Does the giraffe have a voice?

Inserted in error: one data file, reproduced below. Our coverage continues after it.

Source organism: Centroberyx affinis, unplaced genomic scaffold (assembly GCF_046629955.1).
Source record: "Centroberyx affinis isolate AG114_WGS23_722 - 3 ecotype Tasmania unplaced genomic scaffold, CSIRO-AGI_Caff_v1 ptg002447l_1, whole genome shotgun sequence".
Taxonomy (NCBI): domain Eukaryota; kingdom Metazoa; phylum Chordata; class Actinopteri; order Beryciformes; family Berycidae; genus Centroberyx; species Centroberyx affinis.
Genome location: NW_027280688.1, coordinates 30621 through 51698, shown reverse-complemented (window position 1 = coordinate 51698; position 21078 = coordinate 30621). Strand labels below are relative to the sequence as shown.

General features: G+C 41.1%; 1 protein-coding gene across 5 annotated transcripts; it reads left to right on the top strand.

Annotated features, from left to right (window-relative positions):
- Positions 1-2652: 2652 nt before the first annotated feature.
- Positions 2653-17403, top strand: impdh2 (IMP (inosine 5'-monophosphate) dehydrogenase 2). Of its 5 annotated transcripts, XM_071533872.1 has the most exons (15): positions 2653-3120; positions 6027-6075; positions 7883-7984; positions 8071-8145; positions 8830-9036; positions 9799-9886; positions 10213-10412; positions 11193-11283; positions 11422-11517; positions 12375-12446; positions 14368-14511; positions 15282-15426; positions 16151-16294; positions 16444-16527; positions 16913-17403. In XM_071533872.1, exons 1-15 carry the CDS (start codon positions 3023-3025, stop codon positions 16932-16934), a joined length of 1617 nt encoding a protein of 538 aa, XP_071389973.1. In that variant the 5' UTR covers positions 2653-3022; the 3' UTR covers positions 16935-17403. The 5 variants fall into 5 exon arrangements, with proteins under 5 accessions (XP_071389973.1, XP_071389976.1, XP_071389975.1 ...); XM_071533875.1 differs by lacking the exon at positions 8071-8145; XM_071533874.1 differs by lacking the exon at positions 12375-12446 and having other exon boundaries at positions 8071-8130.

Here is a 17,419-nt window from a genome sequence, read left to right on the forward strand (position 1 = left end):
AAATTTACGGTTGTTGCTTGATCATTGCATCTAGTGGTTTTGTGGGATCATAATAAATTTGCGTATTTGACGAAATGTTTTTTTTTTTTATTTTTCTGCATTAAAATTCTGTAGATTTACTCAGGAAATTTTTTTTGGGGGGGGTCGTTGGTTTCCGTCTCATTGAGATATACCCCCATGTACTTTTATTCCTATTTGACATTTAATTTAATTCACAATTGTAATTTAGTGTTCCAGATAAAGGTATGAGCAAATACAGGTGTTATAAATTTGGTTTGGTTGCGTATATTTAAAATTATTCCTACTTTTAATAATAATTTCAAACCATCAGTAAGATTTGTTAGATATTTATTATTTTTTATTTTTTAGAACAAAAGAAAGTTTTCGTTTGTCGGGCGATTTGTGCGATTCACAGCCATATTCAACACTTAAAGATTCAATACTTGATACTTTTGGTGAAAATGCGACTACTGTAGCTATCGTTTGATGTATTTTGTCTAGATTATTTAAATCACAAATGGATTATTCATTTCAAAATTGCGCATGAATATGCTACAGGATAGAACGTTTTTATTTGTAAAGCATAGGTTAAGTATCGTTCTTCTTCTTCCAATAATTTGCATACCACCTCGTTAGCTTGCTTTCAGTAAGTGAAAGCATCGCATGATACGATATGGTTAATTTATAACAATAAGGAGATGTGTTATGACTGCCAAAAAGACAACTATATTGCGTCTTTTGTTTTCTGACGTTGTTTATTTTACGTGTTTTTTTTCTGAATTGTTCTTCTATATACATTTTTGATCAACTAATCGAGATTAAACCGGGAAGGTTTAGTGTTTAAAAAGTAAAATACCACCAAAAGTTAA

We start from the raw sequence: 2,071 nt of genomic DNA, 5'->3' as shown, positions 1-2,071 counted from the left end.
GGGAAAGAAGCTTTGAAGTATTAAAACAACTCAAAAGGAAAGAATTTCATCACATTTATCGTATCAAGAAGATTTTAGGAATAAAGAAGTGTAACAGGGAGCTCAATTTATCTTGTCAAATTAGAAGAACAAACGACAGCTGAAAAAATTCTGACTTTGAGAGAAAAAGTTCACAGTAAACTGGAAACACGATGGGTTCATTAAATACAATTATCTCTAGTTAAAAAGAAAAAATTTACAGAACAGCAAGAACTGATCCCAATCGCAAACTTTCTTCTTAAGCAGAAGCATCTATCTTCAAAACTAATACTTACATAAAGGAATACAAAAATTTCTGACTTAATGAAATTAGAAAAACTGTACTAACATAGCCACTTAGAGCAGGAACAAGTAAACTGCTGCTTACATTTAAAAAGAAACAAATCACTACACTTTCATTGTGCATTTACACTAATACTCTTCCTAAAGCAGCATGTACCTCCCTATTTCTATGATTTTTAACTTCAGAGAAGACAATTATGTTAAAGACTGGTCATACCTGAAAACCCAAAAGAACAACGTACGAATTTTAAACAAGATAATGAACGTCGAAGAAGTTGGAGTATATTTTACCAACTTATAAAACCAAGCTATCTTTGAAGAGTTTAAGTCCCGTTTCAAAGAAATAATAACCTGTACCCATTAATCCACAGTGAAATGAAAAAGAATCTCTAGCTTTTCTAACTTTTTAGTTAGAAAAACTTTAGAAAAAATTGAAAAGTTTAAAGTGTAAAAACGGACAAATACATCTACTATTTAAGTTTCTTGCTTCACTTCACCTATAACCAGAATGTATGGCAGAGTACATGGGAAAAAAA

It is commonly said that the giraffe is absolutely voiceless and is the only four-footed mammal that does not make some vocal sound characteristic of the species. Dr. William M. Mann, director of the [365] National Zoological Park, wrote to the author March 19,1931: “I believe it is true that the giraffe has no characteristic voice’ at all. I have never heard one make any noise and it is generally said that they do not.” It may be true that the giraffe is virtually voiceless, but there is evidence that it does occasionally utter a feeble sound characteristic of the species. Claude W. Leister, assistant to the director of the New York Zoological Park, wrote to the author on this subject as follows: “The giraffe does have a voice, at least it is able to utter a lowing sound. We have heard our female giraffe utter such a sound upon certain occasions when she was especially concerned as to the welfare of her young.” Later, with the full knowledge of the ‘controversy on this subject, the New York Zoological Society, which operates the Bronx zoo, in its official bulletin reported that at 9:50 A.M. on October 25, 1943, the female reticulated giraffe in the zoo definitely uttered the sound “moooo” while being inspected by the veterinarian. The 1936 annual report of the Game Warden of Kenya, Africa, stated that a young giraffe when separated from its mother will bawl and low like a hungry calf. As a matter of fact, it is doubtful whether any species of large four-footed animal is absolutely voiceless; the larynx in giraffes is poorly developed and members of this species generally utter no sound, even when greatly excited, but it appears that some of them at least do occasionally utter staccato grunts, mild snorts and lowing sounds.